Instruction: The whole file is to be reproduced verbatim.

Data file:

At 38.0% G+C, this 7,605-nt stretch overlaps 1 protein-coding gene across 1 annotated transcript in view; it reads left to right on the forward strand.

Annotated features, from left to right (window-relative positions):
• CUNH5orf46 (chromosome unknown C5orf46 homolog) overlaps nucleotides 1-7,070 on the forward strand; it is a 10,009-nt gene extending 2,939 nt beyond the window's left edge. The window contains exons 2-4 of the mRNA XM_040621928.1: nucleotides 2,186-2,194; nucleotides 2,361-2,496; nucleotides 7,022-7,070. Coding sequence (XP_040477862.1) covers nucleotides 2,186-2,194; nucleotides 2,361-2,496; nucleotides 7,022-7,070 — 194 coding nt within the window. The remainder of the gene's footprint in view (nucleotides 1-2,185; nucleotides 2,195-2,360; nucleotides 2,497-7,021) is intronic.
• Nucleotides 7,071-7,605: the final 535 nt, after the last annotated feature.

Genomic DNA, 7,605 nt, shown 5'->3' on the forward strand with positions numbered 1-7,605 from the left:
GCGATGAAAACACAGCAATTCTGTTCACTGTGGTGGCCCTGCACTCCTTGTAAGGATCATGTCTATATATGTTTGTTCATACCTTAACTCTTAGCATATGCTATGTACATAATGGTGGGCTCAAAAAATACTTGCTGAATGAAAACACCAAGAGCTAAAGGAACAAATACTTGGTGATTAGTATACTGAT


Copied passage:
At 38.0% G+C, this 7,605-nt stretch overlaps 1 protein-coding gene across 1 annotated transcript in view; it reads left to right on the forward strand.

Annotated features, from left to right (window-relative positions):
• CUNH5orf46 (chromosome unknown C5orf46 homolog) overlaps nucleotides 1-7,070 on the forward strand; it is a 10,009-nt gene extending 2,939 nt beyond the window's left edge. The window contains exons 2-4 of the mRNA XM_040621928.1: nucleotides 2,186-2,194; nucleotides 2,361-2,496; nucleotides 7,022-7,070. Coding sequence (XP_040477862.1) covers nucleotides 2,186-2,194; nucleotides 2,361-2,496; nucleotides 7,022-7,070 — 194 coding nt within the window. The remainder of the gene's footprint in view (nucleotides 1-2,185; nucleotides 2,195-2,360; nucleotides 2,497-7,021) is intronic.
• Nucleotides 7,071-7,605: the final 535 nt, after the last annotated feature.

Genomic DNA, 7,605 nt, shown 5'->3' on the forward strand with positions numbered 1-7,605 from the left:
GCGATGAAAACACAGCAATTCTGTTCACTGTGGTGGCCCTGCACTCCTTGTAAGGATCATGTCTATATATGTTTGTTCATACCTTAACTCTTAGCATATGCTATGTACATAATGGTGGGCTCAAAAAATACTTGCTGAATGAAAACACCAAGAGCTAAAGGAACAAATACTTGGTGATTAGTATACTGAT